Rural Symphony

October 22, 2020

As clouds darken our nation's capital, we find light in our own quarter.

It is reassuring to rediscover that our well being lies within ourselves. Cynical actions of the powerful can be offset by the spirit of the meek. That spirit is imbued by observing the simple joys and beauty in our lives -- whether that be the face of one's partner, the dignity of one's parent, the goodness of one's child, the laugh of one's grandchild, the tree in one's backyard, or the conversation just relished... This is where we can turn to remind us how good life is.

On our farm, we find reassurance in the symphony of movement underway every day. It is mostly unfolding in slow motion, but the sounds arising from the movement are in the air every day. Cows and calves move forward about 100 feet per day (roughly an acre), yearlings about 50 feet, finishers about 25 feet, hogs every two weeks, sheep every two days, hens every week. They are moving into feed between 6 and 24 inches tall, and they leave behind a blanket of manure and trampled carbon to feed plants and microbes. This is enabled by continuous footsteps of dedicated stewards. 

As a result, the grass is so deep, the animals so robust, and the meat so good that it qualifies as a symphony. If one stands still, music can be heard. No mad conductor controls this other than an age-old ritual we seek to understand and replicate. You are an integral component of this symphony, giving us reason to play our songs. Through your support, your are in fact playing your own song with us, creating a rising sound. This might be referred to as the rural symphony.

Perhaps an alternate term would be the regenerative symphony, as we are feeding the soil, plants, animals, and ourselves over and over, from one generation to the next, establishing a sustainable cycle. There is magic and music in this effort. It is an artform, buttressed by deep science.

In pondering the oppression of power, it seems that its antidote throughout history has been the appreciation of art and beauty. We can administer that antidote among our families, in our homes, in our backyards, and on our farms. May the rural symphony on our farms be heard, and may it generate well-being. 

This is a transporting and wondrous scene, in that beef cows rarely have twins, unlike sheep and goats, and when they do, both are rarely successfully raised by the mother. This cow had fraternal twins, and she is raising both of them. She is mature and calm, so isn't phased by the confusion of having more than one calf to concern herself with. She is also in good body condition, so can handle the extra demand on her system. We will monitor her through the winter. Curiously, the female fraternal twin is always sterile, and is referred to as a "free martin". She will do fine as a source of meat. We have worried whether this cow was actually tending to both offspring, so witnessing this scene brought a moment of joy and relief. More antidote.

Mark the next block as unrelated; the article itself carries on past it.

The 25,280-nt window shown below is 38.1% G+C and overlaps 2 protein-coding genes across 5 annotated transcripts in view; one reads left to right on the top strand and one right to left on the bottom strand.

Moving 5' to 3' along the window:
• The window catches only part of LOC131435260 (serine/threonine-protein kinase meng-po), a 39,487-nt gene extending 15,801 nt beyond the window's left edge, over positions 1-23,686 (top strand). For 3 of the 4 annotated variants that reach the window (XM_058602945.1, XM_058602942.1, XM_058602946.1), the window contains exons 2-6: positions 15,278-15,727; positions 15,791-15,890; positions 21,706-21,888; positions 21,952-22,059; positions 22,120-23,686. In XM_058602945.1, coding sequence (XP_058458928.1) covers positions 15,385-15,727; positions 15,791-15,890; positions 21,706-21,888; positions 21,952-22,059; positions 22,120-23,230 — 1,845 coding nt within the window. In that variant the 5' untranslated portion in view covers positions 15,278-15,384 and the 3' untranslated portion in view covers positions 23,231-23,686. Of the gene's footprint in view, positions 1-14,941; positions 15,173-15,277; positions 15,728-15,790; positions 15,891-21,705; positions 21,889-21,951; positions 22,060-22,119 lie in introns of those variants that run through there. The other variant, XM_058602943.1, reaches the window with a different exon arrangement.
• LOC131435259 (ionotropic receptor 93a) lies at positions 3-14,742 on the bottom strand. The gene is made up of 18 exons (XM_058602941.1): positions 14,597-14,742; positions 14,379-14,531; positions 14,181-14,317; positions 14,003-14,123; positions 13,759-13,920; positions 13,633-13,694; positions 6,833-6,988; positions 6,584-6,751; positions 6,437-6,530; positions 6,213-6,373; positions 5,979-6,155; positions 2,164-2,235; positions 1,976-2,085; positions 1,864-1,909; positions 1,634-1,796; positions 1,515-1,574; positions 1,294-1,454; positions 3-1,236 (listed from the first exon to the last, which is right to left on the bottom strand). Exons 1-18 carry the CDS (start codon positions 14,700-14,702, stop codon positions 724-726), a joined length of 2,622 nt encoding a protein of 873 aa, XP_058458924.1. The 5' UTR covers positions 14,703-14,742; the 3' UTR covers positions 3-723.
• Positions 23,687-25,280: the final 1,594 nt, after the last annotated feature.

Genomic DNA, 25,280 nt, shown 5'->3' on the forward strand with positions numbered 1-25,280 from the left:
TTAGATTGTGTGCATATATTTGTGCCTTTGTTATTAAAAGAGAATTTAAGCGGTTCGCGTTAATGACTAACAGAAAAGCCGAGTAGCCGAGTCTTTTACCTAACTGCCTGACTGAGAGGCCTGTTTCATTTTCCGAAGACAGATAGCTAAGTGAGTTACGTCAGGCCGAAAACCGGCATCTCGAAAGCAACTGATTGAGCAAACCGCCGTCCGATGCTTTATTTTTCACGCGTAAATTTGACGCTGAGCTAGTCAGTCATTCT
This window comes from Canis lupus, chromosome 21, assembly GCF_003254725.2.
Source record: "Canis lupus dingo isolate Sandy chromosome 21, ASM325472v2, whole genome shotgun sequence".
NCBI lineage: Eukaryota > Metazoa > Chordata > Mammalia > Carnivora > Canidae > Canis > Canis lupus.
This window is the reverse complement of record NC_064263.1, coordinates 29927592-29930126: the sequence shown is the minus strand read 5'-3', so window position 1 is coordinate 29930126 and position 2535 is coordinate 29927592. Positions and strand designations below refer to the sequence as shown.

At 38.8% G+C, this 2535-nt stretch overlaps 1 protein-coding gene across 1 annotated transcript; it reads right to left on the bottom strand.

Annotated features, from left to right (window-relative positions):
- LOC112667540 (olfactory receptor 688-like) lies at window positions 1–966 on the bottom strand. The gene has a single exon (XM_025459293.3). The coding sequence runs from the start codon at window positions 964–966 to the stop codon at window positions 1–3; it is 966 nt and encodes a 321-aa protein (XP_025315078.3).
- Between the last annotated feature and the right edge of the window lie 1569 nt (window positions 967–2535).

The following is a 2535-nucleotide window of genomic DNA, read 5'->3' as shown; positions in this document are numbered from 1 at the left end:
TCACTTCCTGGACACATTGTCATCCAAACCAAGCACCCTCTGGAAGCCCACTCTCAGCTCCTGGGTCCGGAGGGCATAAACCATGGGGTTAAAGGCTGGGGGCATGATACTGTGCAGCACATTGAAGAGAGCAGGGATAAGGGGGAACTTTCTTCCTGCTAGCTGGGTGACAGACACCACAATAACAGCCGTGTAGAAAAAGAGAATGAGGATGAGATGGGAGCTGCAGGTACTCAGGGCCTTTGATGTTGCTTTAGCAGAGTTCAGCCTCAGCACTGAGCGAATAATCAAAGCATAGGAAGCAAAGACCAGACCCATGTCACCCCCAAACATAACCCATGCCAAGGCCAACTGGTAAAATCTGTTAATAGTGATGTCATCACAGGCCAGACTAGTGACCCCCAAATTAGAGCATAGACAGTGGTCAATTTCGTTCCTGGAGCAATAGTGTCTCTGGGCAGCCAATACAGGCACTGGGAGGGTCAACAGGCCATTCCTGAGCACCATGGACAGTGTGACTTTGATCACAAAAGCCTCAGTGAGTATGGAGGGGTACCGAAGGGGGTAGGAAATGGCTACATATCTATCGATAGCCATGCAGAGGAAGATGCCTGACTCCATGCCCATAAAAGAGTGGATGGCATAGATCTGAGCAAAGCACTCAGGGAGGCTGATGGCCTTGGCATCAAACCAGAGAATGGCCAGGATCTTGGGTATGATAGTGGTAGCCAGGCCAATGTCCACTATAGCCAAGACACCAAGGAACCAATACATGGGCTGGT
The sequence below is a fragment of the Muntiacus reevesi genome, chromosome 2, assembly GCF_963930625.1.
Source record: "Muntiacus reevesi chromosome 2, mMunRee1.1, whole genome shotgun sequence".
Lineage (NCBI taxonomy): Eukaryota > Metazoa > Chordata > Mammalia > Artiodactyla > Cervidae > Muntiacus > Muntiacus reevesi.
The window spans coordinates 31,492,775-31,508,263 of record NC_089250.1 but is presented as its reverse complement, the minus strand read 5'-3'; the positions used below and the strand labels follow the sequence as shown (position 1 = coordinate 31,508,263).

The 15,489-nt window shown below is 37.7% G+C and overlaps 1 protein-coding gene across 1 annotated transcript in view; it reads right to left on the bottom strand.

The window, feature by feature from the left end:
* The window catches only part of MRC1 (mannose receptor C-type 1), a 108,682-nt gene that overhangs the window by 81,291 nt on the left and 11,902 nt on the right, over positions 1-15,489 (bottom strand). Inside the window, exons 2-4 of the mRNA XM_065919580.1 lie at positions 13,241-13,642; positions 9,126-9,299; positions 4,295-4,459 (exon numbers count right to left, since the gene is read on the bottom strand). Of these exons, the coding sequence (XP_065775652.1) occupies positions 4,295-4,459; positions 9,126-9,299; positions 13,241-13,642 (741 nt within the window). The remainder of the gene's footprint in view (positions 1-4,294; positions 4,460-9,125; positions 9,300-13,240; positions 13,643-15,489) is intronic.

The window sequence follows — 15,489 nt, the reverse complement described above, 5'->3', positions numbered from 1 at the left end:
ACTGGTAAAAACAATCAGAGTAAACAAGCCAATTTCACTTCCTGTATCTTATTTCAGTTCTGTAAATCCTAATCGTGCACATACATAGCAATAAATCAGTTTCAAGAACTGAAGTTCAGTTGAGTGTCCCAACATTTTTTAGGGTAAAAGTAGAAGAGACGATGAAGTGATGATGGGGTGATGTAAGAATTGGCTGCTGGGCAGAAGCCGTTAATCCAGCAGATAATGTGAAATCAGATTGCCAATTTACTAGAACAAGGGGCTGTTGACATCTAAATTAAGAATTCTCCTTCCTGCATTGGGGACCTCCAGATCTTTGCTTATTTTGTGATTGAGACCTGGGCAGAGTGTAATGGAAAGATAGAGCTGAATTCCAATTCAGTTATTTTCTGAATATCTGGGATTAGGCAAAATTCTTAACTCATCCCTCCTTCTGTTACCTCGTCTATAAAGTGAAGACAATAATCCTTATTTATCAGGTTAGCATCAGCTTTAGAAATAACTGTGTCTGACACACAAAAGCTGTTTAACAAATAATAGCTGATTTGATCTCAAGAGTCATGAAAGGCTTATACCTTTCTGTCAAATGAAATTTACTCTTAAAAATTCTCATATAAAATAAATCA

It is amazing how much influence a hot wire has on hogs. It seems to be about the only thing that does. Given they lead with their noses, a hot-wire placed at 6-8 inches works is, but has to be raised as they grow larger. They could easily jump over that wire, but don't envision themselves airborne, seeing themselves more as bulldozers than acrobats.

One inch of rain and 15 hogs can make a muddy mess quickly. Clark is prepared to move them in the next day or so. Those are happy critters, in a beautiful sylvan environment. Thus the music.

Speaking of magic, how does beef represented by massive Red Devon bulls transform itself into delicate strips floating in Pho? Susan made this a number of weeks ago, and I wanted to be sure to share it before the season turns. Vietnamese herbs and noodles anchored hot beef broth, to which she added thin slices of uncooked strip steaks to cook in the broth. The dish was very delicate, rewarding, and full of flavor.  I had never eaten steak with a spoon before. The experience of savoring this Pho created wonder. 

We enjoyed the visit of friends for lunch over the weekend, and made an easy meal of Vietnamese Sliders (with aioli and greens), roasted organic potato puffs, and sliced apples. Quick and delicious.

We are leaning hard lessons raising turkeys for Thanksgiving. The hatchery sent 2/3rds of our batch a week later than we asked for, which as we draw closer and closer to Thanksgiving is proving to make a difference. So, we have cut off sales for Thanksgiving and will finish those late arrivals in December. If you would like one for Christmas or other, we will have them available at that time. We will grind the rest into ground turkey and have it for sale for the first time. Turkeys previously on order are still on track and will be ready for pick-up frozen at Montgomery and Hyde Park the weekend before Thanksgiving. Next year we will start raising them a month earlier, so we are not caught off guard by the hatchery.

If anybody is stuck without a good turkey, we can source one for you through our Mennonite neighbor.  He is harvesting on Tuesday morning of Thanksgiving. We can pick it up and will work out delivery to you that Tuesday afternoon. If interested, let me know.

An important note to make is the Hyde Park Winter Market will be relocating this year to: Madtree Brewing, 3301 Madison Ave, 45209. This will begin Sunday, November 1, with hours from 10 - 1.  Please join us there to continue your invaluable support of the rural symphony. We need your sound.

With faith that wind will blow, clouds will lift, and music will be heard!

Drausin & Susan

Drausin Wulsin

Soft Soil

Oct 9th, 2020

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Sep 25th, 2020

Turkeys are Coming

Sep 17th, 2020